Batteries that power electric vehicles are now the cheapest they have ever been, with economies of scale kicking in following a ramp-up in demand. Lithium-ion battery packs are now selling at an average price of $US209 a kilowatt-hour, down 24 percent from a year ago and about one fifth of the cost of 2010, according to research by Bloomberg New Energy Finance. The rate will fall further, reaching below $US100 a kilowatt-hour by 2025, says BNEF analyst James Frith.
That, he says, is a magic number for the electric car business with $100 widely seen as “a tipping point in the adoption of EVs.”
BNEF surveyed more than 50 companies to gather the price estimates and the reduction in the costs reflects a rise in battery manufacturing and “the economies of scale that come with it.”
However, due to lower order volumes, developers of stationary storage systems including backup for rooftop PV pay around 50 percent more than carmakers.
John Grimes of the Smart Energy Council says the findings are both significant and important for the renewable energy sector.
“Analysts were tipping a fall in battery prices of just 15 per cent this year. A 24 per cent drop is huge,” he said. “The rate of change is phenomenal, batteries have become cheaper far quicker than expected.
“The only thing holding them back now is the [cost of] cells – when they become cheaper batteries will hit a sweet spot in the market.
“Already the cost of $US209 per kWh opens up opportunities. Many companies are now targeting the $US100 per kWh mark.
“Many said it was impossible but if you get a decrease of 24 per cent in one year alone followed by a reduction of that magnitude in the following years you can get close to that figure.”
Watch this space: car batteries are exactly the same as household storage batteries, so the spin-off is cheaper home storage and a boom in solar and storage as it becomes a no-brainer for more households to install smart energy systems to combat steep rises in utility bills.
John Grimes also says not one of the major vehicle manufacturers is not planning for electric vehicles. With an eye on the near future, they are all gearing up.
“All of the car makers are building EV production lines and once lines are turned on and in action they are never turned off. So from BMW to Audi to Toyota and Ford and all others, all car makers will develop EV lines and once they are fully active that will push up competition for EVs and consequently costs will reduce.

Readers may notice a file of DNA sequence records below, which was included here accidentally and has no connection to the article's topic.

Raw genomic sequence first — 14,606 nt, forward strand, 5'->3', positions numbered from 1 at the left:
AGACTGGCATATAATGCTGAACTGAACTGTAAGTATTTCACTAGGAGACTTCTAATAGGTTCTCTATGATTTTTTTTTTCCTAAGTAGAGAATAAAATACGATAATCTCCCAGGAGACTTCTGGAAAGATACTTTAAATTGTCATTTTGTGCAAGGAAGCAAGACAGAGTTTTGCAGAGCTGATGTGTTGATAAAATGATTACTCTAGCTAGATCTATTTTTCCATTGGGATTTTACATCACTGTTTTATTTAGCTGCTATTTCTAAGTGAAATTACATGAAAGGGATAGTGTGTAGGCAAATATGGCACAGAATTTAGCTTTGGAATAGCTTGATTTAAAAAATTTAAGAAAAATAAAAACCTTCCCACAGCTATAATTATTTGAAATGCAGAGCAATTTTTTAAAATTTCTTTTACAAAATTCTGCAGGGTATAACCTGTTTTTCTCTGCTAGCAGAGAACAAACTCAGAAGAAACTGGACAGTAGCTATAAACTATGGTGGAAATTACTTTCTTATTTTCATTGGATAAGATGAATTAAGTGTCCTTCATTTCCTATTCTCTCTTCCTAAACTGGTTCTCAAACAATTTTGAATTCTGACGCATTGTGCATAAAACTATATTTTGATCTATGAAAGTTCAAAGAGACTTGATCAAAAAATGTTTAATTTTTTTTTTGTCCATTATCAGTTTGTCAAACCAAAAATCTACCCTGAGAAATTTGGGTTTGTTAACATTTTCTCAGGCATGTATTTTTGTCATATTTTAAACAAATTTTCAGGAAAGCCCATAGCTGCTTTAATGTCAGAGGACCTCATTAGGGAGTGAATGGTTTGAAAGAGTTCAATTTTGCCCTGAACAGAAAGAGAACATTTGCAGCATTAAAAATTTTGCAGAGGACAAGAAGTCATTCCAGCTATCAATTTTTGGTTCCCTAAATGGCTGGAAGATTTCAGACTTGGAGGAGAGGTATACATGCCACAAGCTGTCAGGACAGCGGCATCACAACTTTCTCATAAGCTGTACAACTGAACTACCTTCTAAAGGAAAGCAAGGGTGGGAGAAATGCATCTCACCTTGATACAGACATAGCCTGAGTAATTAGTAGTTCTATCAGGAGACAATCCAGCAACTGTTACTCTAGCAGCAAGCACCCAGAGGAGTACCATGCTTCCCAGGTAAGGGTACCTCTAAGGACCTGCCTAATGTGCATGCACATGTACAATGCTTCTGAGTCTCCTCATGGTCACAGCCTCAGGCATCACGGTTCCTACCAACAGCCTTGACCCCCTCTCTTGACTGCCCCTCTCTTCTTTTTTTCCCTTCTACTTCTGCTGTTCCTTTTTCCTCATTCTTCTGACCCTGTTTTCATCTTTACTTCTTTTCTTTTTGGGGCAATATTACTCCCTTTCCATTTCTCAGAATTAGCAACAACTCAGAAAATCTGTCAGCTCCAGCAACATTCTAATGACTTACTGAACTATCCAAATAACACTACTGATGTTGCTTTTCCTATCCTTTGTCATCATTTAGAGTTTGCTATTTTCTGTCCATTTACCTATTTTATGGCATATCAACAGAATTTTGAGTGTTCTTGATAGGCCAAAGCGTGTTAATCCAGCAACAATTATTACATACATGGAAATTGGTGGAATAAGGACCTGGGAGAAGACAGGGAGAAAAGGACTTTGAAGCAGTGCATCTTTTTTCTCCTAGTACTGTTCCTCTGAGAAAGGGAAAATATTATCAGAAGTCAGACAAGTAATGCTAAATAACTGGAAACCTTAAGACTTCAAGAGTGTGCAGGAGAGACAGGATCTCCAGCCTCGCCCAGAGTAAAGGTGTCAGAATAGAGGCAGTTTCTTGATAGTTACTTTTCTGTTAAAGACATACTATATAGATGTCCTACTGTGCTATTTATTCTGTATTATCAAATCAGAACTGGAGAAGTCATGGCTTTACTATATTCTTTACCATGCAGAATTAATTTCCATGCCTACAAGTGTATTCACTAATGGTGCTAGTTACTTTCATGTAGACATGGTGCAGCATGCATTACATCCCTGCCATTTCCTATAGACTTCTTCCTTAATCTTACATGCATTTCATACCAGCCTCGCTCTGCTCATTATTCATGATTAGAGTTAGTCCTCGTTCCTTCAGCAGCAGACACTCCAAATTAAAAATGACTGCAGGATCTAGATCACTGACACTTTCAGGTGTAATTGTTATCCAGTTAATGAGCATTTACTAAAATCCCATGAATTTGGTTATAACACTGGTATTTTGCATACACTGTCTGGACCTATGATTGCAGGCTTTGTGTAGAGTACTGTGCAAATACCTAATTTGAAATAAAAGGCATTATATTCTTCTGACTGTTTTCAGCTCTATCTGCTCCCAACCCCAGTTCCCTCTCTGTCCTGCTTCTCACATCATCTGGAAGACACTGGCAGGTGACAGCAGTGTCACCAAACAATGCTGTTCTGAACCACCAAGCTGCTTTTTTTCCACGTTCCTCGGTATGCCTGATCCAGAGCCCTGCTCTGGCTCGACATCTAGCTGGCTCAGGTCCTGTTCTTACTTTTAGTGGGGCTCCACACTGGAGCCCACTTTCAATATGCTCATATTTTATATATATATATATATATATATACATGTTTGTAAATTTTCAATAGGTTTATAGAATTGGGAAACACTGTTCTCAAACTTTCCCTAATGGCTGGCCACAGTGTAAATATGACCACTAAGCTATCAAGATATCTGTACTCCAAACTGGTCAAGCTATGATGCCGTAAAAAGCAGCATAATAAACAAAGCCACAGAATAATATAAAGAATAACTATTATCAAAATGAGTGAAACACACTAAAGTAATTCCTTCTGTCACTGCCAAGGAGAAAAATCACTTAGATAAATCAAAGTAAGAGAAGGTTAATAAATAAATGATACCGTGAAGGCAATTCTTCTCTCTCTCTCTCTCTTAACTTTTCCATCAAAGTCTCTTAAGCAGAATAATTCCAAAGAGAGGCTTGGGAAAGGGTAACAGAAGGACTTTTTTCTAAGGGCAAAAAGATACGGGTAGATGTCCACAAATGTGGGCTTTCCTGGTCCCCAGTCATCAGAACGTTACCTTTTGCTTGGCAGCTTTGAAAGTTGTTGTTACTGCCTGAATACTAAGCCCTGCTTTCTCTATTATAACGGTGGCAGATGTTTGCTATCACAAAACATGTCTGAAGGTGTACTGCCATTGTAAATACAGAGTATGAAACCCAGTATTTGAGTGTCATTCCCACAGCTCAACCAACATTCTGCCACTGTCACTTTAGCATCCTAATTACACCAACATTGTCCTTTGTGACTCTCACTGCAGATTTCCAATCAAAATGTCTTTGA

“Sceptics out there say things are not happening and won’t happen but they will and the shift will be dramatic.
“We may be coming off a low base for EVs but things are changing.”
BNEF estimated global passenger electric vehicle sales would hit about one million this year, well up on the 100,000 just a few years ago.
There are now almost three million electric vehicles on the world’s roads, however this is relatively small given the global car fleet of around one billion.
Reductions in emissions from road transport will be a key part of meeting climate targets, but the average vehicle is on the road for 12-15 years which creates significant ‘lock-in’ to the current transport system.
According to the Electric Vehicle Council the cost of running a car on fuel is $1.19 per litre and the cost of running an electric car is just $0.33 per elitre, where the elitre is based on the cost of driving an EV the same distance a petrol powered vehicle could travel on one litre of petrol.
EVC Chief Executive Behyad Jafari says the transition to a new era of fuel-free motoring is “well and truly underway” and he applauded the NRMA’s $10 million rollout of an electric vehicle fast-charging network across NSW, saying it will be an important step forward.
The network of at least 40 chargers, he says, gives drivers more confidence in using electric vehicles for extended trips and “The roll-out of chargers sends a highly-visible message that electric vehicles are quickly becoming a mainstream product for all motorists.”
For its part the Queensland Government’s Electric Vehicle Strategy The Future is Electric details a range of measures through which the state can capture the benefits offered by the global transition to electric vehicles.
Strategy measures include the creation of a Queensland Electric Super Highway network, a regional charging rollout, transitioning the government’s vehicles to electric.
Consumers are driving the change towards electric vehicles and the pressure is now on the Federal Government to play catch up, with the uptake of electric vehicles undoubtedly in the national interest, Behyad Jafari says.
EVs offer benefits to families, businesses, energy security, and the environment.
“Electric vehicles reduce our precarious reliance on imported fuels, reduce transport-related greenhouse gas emissions, and reduce household fuel bills with the cheaper cost of recharging with electricity.
“Our research shows that most Australians would consider buying an electric vehicle, but they are concerned by a lack of support from the federal government and the availability of charging infrastructure,” Jafari explained.
The EVC has called on the federal government to show leadership by exempting electric vehicles from Fringe Benefits Tax, and setting a target for proportion of electric vehicles sold on the Australian market.
Several countries including China, France and the UK have announced they will ban the sale of petrol and diesel vehicles altogether in the future.